Former POW uses her past experiences to help soldiers returning from war zones
By NANCY MONTGOMERY | STARS AND STRIPES Published: January 3, 2010
No one can tell Brig. Gen. Rhonda Cornum that she doesn’t know what combat trauma’s like.
She is, after all, one of the two female soldiers held as a prisoner in the Persian Gulf War. She was captured after her medevac Black Hawk came under fire and went down, slamming into the desert at 140 mph.
Five soldiers died in the crash. Cornum, then a flight surgeon, was among three survivors.
“Pinned under the wreckage, she dug her way out with two broken arms, a broken finger, a gunshot wound, torn knee ligaments, an eye glued shut with blood, and other injuries,” Time magazine reported.
Then she saw five Iraqi soldiers pointing their rifles at her.
Cornum was held for about eight days in early 1991, frequently blindfolded and moved, kept in a cell and sexually molested before her release.
“It wasn’t an all-good week,” she said dryly in a recent phone interview.
Despite the ordeal, Cornum, who grew up in upstate New York and was once a finalist to become an astronaut, never experienced post-traumatic stress reactions.
No nightmares, no flashbacks, no trouble sleeping, she said.
She stayed on duty. She wrote a book. She returned to school to become a urologist, a medical specialty few women choose. And she was promoted to general officer.
Now, as director of Comprehensive Soldier Fitness, Cornum is in charge of an effort to teach soldiers how to be more emotionally resilient and so, it’s hoped, less prone to depression, post-traumatic stress and suicide. How to be, in essence, more like her.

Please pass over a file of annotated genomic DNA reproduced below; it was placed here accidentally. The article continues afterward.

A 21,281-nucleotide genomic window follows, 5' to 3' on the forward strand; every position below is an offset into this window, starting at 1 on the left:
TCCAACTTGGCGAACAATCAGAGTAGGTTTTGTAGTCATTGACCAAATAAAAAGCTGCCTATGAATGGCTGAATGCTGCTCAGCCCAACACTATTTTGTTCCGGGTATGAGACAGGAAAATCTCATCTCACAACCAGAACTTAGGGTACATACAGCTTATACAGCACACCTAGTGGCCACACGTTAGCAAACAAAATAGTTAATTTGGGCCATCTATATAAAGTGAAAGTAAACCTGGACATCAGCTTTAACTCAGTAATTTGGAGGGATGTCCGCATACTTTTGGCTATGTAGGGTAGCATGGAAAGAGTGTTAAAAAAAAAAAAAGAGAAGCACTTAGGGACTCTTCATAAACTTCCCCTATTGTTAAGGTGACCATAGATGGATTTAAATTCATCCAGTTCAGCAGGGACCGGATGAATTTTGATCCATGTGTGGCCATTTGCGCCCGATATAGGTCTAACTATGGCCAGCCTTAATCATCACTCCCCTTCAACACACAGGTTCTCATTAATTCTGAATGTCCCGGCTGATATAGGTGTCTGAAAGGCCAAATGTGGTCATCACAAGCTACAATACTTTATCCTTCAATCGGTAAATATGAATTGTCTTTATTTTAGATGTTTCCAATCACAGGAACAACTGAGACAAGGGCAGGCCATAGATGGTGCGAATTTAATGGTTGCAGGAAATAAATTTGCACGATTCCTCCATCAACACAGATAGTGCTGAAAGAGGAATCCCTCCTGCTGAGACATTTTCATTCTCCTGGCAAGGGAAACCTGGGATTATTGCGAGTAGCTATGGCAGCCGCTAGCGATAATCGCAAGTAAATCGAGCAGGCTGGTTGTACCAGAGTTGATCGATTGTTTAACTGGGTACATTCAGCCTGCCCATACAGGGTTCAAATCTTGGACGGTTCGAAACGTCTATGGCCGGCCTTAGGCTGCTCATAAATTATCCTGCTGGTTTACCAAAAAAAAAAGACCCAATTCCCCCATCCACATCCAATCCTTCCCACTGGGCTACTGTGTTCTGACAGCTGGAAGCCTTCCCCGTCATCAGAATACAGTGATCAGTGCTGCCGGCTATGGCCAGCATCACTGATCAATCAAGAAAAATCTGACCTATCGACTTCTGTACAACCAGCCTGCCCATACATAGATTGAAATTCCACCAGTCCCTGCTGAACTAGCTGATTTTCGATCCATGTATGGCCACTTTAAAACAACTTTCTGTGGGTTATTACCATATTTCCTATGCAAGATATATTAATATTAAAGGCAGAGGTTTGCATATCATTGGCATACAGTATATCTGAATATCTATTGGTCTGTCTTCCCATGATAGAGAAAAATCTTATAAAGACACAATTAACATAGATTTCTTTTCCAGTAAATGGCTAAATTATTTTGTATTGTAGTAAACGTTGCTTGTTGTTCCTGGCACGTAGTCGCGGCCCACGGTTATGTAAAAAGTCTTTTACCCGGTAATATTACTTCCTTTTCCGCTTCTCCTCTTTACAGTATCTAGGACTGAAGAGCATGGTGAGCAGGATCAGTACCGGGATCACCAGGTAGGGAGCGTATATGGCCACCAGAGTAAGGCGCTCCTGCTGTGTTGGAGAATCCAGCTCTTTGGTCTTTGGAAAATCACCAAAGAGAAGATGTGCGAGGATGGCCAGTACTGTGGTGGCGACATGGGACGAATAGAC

“I always say that people start off with a wide spectrum of resilience,” Cornum said. “I had a lot, just because of good fortune or good upbringing or good neonatal nutrition — who knows?
“I’ve always been this way. … But we are talking about thinking skills, learned optimism. That is trainable, and that’s been proven.”
When the helicopter was going down, Cornum said, she felt certain she was going to die. But she said she thought, “At least I’m dying doing something honorable.”
After her capture, she didn’t grow despondent.
“I felt I’d just had a mission change,” she said. “My mission now was to stay alive.”
Cornum, who holds a doctorate in biochemistry from Cornell University in addition to her medical degree, didn’t get medical attention for several days during her captivity. But she appreciated the care she finally received.
“The guy that took care of me was a very good physician, actually,” she said.
And although much was made of her sexual molestation after her release, to Cornum, it was “much ado about less.”
It happened as she was riding in the back of an Iraqi truck, shortly after her capture. An Iraqi soldier unzipped her flight suit, stuck his hand in and groped her.
Her first reaction, she said, was surprise.
“I thought, ‘Well, how bizarre!’ Cornum told the Public Broadcasting Service program “Frontline.” She was battered and blood-soaked and not at all enticing, she said, “And I’m thinking, ‘How can he possibly want to do this?’ ”
Did nothing bother her?
“They stole my wedding ring,” she said.
And she was bored much of the time. But she felt pretty sure things would work out.
“I felt confident that the Army was going to come and get me, or they were going to kill a lot of people trying,” she said. “And that was sufficiently comforting.”
After her return to the U.S., Cornum wrote a book. “She Went To War: The Rhonda Cornum Story,” was a critical success, named a New York Times Notable Book of the Year in 1992.
That was just one of the ways Cornum not only survived a terrible ordeal but also overcame it.
“I think, ‘Yes, I know this horrible thing happened, but I’m a better doctor — I will be more empathetic because I have been injured and afraid,” she said. “I think, ‘I’m a better spouse and a better kid and a better parent — I’ll never take them for granted.’ ”
Cornum said she’s convinced that the new Army-wide psychological training will help other soldiers improve their outlooks and outcomes. Then again, she is, as she puts it, “an indefatigable optimist.”